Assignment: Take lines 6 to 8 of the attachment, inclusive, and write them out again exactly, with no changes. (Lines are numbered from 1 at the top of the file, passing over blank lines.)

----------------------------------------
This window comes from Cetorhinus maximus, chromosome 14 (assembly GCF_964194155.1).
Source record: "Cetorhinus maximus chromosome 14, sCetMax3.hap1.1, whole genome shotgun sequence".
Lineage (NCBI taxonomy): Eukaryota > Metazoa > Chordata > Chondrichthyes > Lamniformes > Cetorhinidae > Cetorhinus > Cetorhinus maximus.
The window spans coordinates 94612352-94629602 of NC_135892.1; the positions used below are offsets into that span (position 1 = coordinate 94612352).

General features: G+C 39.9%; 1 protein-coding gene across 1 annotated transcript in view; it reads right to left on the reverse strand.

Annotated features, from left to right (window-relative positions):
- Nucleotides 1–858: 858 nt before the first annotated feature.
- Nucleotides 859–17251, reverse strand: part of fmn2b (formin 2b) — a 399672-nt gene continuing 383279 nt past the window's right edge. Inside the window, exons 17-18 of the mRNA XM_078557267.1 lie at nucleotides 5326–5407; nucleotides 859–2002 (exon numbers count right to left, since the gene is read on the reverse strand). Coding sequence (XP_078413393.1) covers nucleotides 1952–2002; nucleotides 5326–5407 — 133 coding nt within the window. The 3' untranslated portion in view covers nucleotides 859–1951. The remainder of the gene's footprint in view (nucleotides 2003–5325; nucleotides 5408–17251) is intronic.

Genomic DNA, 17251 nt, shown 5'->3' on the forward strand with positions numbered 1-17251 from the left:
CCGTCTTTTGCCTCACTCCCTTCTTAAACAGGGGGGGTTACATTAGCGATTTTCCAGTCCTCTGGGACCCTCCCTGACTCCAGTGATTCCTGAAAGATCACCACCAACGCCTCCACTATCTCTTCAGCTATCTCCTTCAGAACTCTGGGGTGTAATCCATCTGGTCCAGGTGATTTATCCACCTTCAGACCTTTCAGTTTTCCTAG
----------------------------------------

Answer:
Annotated features, from left to right (window-relative positions):
- Nucleotides 1–858: 858 nt before the first annotated feature.
- Nucleotides 859–17251, reverse strand: part of fmn2b (formin 2b) — a 399672-nt gene continuing 383279 nt past the window's right edge. Inside the window, exons 17-18 of the mRNA XM_078557267.1 lie at nucleotides 5326–5407; nucleotides 859–2002 (exon numbers count right to left, since the gene is read on the reverse strand). Coding sequence (XP_078413393.1) covers nucleotides 1952–2002; nucleotides 5326–5407 — 133 coding nt within the window. The 3' untranslated portion in view covers nucleotides 859–1951. The remainder of the gene's footprint in view (nucleotides 2003–5325; nucleotides 5408–17251) is intronic.